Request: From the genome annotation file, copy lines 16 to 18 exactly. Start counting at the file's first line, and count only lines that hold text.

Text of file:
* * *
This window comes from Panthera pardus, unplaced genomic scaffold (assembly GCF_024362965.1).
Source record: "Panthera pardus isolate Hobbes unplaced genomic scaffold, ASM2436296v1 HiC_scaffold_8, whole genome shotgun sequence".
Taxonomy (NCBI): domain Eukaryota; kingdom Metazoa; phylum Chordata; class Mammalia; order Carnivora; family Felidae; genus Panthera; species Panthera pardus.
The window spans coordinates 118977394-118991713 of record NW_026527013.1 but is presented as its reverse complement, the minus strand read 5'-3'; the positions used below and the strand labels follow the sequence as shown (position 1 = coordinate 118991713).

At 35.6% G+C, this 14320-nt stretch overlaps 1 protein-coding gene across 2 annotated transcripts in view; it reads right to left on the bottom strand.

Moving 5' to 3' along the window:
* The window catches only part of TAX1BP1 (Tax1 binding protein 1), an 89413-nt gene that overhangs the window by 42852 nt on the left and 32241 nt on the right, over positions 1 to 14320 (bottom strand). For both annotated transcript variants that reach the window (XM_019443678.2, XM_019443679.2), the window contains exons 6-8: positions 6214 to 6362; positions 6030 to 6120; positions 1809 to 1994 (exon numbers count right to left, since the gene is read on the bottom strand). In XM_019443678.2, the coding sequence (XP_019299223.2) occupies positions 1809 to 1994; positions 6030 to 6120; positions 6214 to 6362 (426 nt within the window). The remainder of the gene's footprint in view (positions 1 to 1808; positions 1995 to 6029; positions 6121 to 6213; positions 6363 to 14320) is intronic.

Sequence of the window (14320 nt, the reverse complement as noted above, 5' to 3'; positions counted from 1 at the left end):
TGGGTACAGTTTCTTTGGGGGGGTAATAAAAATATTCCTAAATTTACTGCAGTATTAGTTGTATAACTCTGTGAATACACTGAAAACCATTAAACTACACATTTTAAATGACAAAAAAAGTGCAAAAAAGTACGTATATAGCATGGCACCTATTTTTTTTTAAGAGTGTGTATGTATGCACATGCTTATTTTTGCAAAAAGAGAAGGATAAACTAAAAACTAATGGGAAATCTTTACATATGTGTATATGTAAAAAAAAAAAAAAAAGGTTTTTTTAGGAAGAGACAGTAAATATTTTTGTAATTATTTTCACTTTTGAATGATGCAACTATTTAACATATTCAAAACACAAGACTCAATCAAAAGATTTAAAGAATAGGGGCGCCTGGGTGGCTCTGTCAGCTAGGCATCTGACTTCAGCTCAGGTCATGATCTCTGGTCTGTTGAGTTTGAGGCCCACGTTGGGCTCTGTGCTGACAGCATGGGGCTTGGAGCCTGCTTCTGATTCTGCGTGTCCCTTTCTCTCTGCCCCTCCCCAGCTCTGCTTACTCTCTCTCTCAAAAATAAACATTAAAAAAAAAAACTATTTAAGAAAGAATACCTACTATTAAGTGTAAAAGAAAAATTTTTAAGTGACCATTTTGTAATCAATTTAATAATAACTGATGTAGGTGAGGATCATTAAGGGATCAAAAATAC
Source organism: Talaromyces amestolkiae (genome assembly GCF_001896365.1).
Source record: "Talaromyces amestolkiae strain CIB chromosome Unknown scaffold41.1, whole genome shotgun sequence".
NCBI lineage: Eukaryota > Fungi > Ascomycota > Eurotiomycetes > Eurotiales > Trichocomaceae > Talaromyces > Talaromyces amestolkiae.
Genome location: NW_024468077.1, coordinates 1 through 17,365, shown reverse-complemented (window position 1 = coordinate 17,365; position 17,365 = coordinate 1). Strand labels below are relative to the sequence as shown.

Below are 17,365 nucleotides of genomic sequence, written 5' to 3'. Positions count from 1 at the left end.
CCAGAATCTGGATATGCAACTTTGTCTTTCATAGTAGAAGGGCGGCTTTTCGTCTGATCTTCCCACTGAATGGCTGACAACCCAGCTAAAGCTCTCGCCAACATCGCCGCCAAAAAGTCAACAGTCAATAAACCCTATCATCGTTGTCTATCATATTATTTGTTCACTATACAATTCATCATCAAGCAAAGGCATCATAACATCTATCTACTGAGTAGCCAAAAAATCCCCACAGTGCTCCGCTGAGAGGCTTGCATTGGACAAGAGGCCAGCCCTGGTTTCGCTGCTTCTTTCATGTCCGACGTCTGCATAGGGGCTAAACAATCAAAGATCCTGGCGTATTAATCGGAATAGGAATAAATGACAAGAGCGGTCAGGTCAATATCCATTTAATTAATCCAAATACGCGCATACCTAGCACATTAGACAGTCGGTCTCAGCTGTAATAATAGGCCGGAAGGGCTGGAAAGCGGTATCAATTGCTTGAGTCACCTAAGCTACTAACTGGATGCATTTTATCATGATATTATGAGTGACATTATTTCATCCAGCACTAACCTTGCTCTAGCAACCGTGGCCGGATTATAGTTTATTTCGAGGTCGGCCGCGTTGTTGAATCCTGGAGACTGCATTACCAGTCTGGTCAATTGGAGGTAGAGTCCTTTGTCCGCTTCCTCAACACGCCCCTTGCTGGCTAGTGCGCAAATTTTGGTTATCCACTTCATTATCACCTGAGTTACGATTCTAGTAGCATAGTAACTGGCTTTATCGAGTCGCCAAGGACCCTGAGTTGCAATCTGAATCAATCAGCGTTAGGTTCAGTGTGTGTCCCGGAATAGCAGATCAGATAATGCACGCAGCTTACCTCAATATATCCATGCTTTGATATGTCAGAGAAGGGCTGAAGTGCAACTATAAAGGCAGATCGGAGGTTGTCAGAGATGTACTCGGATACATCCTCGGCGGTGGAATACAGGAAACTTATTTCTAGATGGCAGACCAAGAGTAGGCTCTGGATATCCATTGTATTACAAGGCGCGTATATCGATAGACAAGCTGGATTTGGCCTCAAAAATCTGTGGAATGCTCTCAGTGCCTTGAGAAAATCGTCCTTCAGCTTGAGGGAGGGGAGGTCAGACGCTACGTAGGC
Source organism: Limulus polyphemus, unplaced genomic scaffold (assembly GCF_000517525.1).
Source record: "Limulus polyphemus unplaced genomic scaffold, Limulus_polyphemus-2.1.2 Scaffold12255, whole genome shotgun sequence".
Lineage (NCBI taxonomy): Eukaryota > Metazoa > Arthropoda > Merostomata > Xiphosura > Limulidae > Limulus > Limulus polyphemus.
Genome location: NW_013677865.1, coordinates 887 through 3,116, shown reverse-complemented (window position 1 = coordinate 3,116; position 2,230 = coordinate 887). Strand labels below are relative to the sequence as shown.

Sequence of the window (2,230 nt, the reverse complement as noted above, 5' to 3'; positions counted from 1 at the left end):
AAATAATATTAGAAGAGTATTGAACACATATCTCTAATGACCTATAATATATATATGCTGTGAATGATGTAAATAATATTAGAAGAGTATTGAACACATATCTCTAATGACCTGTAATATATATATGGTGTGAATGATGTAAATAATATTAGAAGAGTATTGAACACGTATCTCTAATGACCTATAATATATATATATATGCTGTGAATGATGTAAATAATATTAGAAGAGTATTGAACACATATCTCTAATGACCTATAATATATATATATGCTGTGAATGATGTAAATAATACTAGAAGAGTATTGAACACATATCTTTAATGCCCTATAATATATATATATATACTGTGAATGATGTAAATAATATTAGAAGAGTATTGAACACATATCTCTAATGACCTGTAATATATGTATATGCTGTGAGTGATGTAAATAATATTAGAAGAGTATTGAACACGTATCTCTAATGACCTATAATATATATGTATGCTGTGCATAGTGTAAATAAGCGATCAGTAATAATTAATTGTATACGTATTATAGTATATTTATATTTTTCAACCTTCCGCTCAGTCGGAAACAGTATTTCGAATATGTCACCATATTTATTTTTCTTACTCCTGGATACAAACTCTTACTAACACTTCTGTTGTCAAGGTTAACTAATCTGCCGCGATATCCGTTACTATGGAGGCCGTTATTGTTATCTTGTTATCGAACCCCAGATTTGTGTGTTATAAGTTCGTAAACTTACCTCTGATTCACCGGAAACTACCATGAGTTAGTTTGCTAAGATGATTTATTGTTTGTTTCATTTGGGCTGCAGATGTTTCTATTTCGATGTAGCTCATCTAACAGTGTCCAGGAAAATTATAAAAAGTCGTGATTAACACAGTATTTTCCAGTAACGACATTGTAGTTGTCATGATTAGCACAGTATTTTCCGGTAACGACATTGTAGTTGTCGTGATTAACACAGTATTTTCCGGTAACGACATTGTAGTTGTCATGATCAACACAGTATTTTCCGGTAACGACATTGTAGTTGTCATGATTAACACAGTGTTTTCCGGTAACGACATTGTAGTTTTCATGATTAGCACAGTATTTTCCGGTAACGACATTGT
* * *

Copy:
Source organism: Limulus polyphemus, unplaced genomic scaffold (assembly GCF_000517525.1).
Source record: "Limulus polyphemus unplaced genomic scaffold, Limulus_polyphemus-2.1.2 Scaffold12255, whole genome shotgun sequence".
Lineage (NCBI taxonomy): Eukaryota > Metazoa > Arthropoda > Merostomata > Xiphosura > Limulidae > Limulus > Limulus polyphemus.